All but three of the adorable fluff balls will train to become official police dogs and have their booster injections today, having turned eight weeks old.
Inspector Jason Knight, 47, explained: ‘The puppies were born on Friday the 13th, which is unlucky for some, but not for us.
Her family say she asked the dog’s owners if it was okay to stroke it (Picture: SWNS) Kiera needed three hours of surgery after a large chunk of her lip was ripped off (Picture: SWNS)Her grandmother Sharon Young, 57, said: ‘They told her the dog was child-friendly and had been told it was fine to stroke, so she petted it.
‘They don’t have names yet, but once they are homed, their new handlers will give them a name and start to train them.
‘At the moment, they are all very cheeky and similar to each other – they do like to chew on trouser legs and shoe laces and are great with visitors.’
A shower caddy makes a great storage solution for all your doggie stuff.
Straight after their jabs, the sable-coloured pups – pictured in their K9 training centre in Manchester – will begin their play-based training with their new handlers.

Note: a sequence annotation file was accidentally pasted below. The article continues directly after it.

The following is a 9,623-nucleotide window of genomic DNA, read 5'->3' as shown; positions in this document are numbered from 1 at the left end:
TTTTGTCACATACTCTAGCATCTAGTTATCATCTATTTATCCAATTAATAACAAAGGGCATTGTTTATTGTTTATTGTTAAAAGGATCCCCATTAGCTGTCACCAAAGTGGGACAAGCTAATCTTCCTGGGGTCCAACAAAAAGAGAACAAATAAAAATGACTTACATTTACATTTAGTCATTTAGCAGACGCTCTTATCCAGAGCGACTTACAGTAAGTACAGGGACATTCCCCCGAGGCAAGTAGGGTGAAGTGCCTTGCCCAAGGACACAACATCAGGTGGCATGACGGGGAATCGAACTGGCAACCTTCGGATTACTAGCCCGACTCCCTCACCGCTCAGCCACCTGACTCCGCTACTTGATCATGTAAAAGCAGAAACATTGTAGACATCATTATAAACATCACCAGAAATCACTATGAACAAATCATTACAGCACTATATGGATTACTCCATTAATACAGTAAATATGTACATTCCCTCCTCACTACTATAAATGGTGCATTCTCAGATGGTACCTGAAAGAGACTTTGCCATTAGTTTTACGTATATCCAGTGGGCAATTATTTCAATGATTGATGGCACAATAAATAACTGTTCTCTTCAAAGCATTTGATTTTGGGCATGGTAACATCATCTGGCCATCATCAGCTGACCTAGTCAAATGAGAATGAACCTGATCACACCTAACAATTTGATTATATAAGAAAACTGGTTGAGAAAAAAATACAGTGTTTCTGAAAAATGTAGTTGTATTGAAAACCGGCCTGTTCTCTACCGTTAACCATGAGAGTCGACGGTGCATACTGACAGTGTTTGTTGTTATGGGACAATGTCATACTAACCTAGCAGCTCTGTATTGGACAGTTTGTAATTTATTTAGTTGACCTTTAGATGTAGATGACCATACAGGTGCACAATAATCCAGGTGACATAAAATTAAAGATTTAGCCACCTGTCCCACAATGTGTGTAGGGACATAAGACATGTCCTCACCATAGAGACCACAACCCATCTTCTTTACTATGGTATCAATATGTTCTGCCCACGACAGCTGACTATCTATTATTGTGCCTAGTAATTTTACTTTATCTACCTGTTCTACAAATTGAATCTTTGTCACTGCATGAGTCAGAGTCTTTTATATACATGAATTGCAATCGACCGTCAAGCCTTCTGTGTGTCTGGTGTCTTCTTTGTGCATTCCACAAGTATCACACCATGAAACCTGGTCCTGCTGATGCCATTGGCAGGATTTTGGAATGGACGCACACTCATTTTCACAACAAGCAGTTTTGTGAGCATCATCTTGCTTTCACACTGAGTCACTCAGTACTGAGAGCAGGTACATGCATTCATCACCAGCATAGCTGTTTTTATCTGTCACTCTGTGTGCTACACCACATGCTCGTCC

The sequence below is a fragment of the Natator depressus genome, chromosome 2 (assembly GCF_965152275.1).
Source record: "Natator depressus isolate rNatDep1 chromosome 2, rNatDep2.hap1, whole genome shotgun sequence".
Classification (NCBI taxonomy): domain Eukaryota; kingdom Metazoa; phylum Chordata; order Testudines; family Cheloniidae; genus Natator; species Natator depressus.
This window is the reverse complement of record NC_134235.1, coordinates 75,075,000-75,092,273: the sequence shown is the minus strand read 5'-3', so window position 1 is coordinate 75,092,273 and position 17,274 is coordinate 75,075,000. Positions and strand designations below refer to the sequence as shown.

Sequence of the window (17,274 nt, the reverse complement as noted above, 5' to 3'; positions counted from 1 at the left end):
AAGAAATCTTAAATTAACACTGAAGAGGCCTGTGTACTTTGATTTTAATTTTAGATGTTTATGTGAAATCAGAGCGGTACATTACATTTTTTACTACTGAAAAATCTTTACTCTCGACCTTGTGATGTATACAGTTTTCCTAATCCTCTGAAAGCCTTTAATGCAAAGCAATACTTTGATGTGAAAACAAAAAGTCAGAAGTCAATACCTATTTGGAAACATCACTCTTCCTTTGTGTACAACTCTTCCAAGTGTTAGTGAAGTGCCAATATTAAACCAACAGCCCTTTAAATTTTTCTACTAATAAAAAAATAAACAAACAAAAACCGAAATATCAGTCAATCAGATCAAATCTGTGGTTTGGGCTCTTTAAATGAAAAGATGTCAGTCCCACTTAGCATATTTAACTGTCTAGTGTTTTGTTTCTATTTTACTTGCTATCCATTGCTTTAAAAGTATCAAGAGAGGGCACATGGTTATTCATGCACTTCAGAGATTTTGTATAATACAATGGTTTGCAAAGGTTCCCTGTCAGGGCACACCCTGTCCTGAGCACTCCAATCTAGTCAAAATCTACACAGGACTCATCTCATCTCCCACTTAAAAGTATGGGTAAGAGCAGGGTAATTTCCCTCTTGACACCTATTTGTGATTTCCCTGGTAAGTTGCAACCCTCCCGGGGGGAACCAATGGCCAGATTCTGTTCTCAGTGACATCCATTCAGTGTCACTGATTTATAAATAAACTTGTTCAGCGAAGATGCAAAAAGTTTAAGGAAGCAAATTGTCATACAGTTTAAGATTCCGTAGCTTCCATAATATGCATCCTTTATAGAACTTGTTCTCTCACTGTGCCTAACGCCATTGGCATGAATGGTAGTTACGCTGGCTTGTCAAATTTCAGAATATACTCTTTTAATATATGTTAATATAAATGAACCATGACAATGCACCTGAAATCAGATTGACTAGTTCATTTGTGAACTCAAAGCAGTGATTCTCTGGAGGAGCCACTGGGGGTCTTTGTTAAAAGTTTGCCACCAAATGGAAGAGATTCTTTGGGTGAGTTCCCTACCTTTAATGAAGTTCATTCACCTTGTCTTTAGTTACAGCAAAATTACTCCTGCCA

This involves activities like ‘playing tug of war with a rag’, which officers say begins their journey to tackling criminals down the line.
The pups, who arrived with the force five weeks after being born, will also be taken on trips to places like airports to get them used to public surroundings.
It is hoped the animals will go on to become general purpose dogs within the force.
Inspector Knight added: ‘It’s important to start socialising the dogs straight away so they won’t become fazed by any experiences while in public.
‘As a general purpose dog, the litter will deal with large scale disorder and crowd control and events such as football matches, and will also be able to track offenders down.‘An adult male German Shepherd weighs 30 to 40 kilos and has a top speed of 30mph.
INTERESTING FACT ABOUT YOUR PET: Labradors have been the most popular breed in the United States for the last 26 years.
‘We want to train them to become bold, confident and socially acceptable dogs to carry out a very important job.’
After completing their training to become qualified PDs, the pups will work until they are around eight years old, when they will retire from duty.